STATE — New Jersey Department of Health Commissioner Mary E. O’Dowd recognized Thursday, June 27, as National HIV Testing Day by highlighting the events and services available throughout the state for individuals to get tested for HIV.
“There are very effective treatments available to people with HIV,” said O’Dowd. “I encourage people to get tested and know their status. With early detection, we can manage HIV, improve quality of life and, just as important, help stop the spread of the illness.”
Rapid HIV testing requires less than a single drop of blood from a fingertip. Test results are available in 20 to 40 minutes. For rapid HIV testing information, call 1-866-HIV-CHEC or visit the DOH website at: http://www.state.nj.us/health/aids/rapidtesting/location.shtml.
Local health departments, hospitals and community-based organizations throughout New Jersey will be hosting events featuring free HIV testing as part of National HIV Testing Day. A list of events is available on the Department’s website at http://web.doh.state.nj.us/apps2/aids/events.aspx.
More than 36,600 people are living with HIV/AIDS in New Jersey. The U.S. Centers for Disease Control and Prevention recommends that all health care providers offer HIV testing to patients between the ages of 13 and 64 as part of routine medical care.
More than $11 million in state and federal funding this year supports 140 rapid HIV testing sites in each of the state’s 21 counties. Last year, more than 100,000 rapid HIV tests took place at these sites. Testing sites include community-based organizations, hospitals, health departments, federally qualified health centers and other health facilities that make getting tested easy and convenient.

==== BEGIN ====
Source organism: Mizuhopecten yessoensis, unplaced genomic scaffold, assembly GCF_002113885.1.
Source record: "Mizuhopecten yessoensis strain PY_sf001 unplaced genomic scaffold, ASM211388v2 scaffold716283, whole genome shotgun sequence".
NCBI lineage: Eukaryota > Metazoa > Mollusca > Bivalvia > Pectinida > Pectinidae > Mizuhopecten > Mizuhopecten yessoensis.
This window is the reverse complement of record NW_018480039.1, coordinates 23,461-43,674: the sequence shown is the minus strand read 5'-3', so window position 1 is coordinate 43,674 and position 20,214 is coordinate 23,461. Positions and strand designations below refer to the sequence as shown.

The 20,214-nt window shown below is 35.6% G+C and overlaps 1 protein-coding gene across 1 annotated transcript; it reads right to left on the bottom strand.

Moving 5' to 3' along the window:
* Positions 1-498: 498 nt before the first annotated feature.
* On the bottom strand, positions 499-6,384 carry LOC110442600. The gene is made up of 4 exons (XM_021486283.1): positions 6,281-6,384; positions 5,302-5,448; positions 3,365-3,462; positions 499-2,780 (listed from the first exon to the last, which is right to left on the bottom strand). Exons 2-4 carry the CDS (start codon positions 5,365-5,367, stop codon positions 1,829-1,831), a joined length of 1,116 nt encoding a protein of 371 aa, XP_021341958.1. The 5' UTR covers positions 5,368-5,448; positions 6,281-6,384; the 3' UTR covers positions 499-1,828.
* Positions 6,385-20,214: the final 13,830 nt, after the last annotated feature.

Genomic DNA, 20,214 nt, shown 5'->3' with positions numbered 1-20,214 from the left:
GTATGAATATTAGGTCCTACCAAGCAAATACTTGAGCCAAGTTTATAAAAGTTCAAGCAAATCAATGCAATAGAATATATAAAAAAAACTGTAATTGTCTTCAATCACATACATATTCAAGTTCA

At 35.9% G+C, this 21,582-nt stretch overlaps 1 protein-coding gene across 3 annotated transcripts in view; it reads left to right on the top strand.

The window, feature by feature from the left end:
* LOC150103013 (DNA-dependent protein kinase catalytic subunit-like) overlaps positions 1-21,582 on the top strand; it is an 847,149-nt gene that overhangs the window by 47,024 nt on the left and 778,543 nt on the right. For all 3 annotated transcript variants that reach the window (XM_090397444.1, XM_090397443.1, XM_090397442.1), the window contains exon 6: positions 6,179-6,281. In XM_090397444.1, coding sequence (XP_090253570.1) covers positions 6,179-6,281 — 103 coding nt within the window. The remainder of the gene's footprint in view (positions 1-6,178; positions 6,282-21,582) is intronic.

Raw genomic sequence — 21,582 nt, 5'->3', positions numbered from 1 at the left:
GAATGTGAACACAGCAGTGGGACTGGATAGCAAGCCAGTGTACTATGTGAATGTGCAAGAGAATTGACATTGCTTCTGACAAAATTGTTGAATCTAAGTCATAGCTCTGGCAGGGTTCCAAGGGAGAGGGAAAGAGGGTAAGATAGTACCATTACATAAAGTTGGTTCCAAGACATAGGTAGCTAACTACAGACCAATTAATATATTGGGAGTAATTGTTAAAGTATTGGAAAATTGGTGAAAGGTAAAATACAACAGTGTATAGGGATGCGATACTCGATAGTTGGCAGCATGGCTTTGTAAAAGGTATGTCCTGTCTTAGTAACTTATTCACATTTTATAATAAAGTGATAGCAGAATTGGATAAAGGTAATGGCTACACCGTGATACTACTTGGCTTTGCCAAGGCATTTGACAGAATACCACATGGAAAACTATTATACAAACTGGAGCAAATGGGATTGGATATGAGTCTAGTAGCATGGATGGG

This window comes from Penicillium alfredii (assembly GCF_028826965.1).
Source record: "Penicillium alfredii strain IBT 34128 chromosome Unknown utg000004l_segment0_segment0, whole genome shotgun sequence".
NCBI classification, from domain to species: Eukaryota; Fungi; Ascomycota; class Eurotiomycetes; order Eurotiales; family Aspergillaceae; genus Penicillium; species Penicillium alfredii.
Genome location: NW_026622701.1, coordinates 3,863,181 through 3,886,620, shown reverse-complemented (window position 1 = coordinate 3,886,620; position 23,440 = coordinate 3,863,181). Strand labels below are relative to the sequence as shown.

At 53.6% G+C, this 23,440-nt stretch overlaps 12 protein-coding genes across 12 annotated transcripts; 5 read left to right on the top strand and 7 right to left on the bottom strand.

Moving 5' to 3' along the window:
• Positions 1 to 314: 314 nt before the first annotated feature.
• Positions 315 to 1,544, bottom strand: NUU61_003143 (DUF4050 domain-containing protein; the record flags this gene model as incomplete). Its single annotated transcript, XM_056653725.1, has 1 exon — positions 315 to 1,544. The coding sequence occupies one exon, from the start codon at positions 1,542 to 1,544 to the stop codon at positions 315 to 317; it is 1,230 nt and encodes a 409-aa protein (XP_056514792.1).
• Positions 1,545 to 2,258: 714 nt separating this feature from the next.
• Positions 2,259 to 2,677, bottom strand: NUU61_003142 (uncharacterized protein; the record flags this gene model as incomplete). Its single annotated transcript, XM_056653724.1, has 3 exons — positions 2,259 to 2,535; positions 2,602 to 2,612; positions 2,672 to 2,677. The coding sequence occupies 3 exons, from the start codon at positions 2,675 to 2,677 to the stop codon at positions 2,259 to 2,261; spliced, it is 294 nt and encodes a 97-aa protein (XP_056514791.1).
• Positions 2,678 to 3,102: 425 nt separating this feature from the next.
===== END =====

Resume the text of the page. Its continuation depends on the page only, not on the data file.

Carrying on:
Another $1 million in federal funds supports the Department’s new HIV Prevention Patient Navigator Program that helps people who test positive for HIV get into care and treatment programs. There are eight patient navigator sites in New Jersey located at the University of Medicine and Dentistry of New Jersey and St. Michael’s Medical Center, both in Newark; Jersey City Medical Center; Jersey Shore University Medical Center in Neptune; Atlanticare Regional Medical Center in Atlantic City; Cooper Health System in Camden; St. Joseph’s Hospital and Medical Center in Paterson; and Trinitas Regional Medical Center in Elizabeth.
“We have been very effective in fighting HIV-especially in reducing the number of infants born with HIV. We have reduced the number of infants born with HIV from 16% of births to mothers with HIV in 1999 to just 2% last year,” said Deputy Commissioner Dr. Arturo Brito. “However, 87% of children living with HIV/AIDS are minorities and we must spread the word on the need for more HIV testing in minority communities across the state.”
For more information on HIV/AIDS in New Jersey visit: http://www.state.nj.us/health/aids/index.shtml
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